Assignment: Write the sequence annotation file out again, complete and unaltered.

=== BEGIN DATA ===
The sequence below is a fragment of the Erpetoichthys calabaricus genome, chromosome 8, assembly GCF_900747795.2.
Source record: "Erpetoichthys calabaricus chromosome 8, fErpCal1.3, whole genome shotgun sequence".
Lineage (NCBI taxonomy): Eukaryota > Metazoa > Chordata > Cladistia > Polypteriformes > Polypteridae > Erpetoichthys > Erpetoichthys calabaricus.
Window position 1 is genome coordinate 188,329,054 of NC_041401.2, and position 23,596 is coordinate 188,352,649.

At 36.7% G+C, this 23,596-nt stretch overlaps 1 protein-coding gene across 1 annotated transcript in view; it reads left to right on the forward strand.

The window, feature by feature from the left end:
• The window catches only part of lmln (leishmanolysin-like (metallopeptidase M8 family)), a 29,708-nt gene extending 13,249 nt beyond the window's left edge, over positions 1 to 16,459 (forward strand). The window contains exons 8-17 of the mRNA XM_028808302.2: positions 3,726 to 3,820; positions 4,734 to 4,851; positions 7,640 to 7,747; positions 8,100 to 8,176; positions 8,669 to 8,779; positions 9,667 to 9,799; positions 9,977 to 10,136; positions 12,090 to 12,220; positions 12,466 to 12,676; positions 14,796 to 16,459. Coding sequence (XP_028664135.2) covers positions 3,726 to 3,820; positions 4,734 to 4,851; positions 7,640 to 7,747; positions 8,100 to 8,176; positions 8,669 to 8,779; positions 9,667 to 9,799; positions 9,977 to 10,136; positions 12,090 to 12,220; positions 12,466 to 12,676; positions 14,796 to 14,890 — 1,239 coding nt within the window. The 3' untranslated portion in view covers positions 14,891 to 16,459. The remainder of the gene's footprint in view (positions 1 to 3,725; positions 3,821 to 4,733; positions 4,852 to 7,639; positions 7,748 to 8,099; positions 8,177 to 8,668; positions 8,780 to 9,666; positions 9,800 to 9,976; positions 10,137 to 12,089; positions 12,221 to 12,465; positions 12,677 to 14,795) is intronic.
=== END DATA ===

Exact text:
The sequence below is a fragment of the Erpetoichthys calabaricus genome, chromosome 8, assembly GCF_900747795.2.
Source record: "Erpetoichthys calabaricus chromosome 8, fErpCal1.3, whole genome shotgun sequence".
Lineage (NCBI taxonomy): Eukaryota > Metazoa > Chordata > Cladistia > Polypteriformes > Polypteridae > Erpetoichthys > Erpetoichthys calabaricus.
Window position 1 is genome coordinate 188,329,054 of NC_041401.2, and position 23,596 is coordinate 188,352,649.

At 36.7% G+C, this 23,596-nt stretch overlaps 1 protein-coding gene across 1 annotated transcript in view; it reads left to right on the forward strand.

The window, feature by feature from the left end:
• The window catches only part of lmln (leishmanolysin-like (metallopeptidase M8 family)), a 29,708-nt gene extending 13,249 nt beyond the window's left edge, over positions 1 to 16,459 (forward strand). The window contains exons 8-17 of the mRNA XM_028808302.2: positions 3,726 to 3,820; positions 4,734 to 4,851; positions 7,640 to 7,747; positions 8,100 to 8,176; positions 8,669 to 8,779; positions 9,667 to 9,799; positions 9,977 to 10,136; positions 12,090 to 12,220; positions 12,466 to 12,676; positions 14,796 to 16,459. Coding sequence (XP_028664135.2) covers positions 3,726 to 3,820; positions 4,734 to 4,851; positions 7,640 to 7,747; positions 8,100 to 8,176; positions 8,669 to 8,779; positions 9,667 to 9,799; positions 9,977 to 10,136; positions 12,090 to 12,220; positions 12,466 to 12,676; positions 14,796 to 14,890 — 1,239 coding nt within the window. The 3' untranslated portion in view covers positions 14,891 to 16,459. The remainder of the gene's footprint in view (positions 1 to 3,725; positions 3,821 to 4,733; positions 4,852 to 7,639; positions 7,748 to 8,099; positions 8,177 to 8,668; positions 8,780 to 9,666; positions 9,800 to 9,976; positions 10,137 to 12,089; positions 12,221 to 12,465; positions 12,677 to 14,795) is intronic.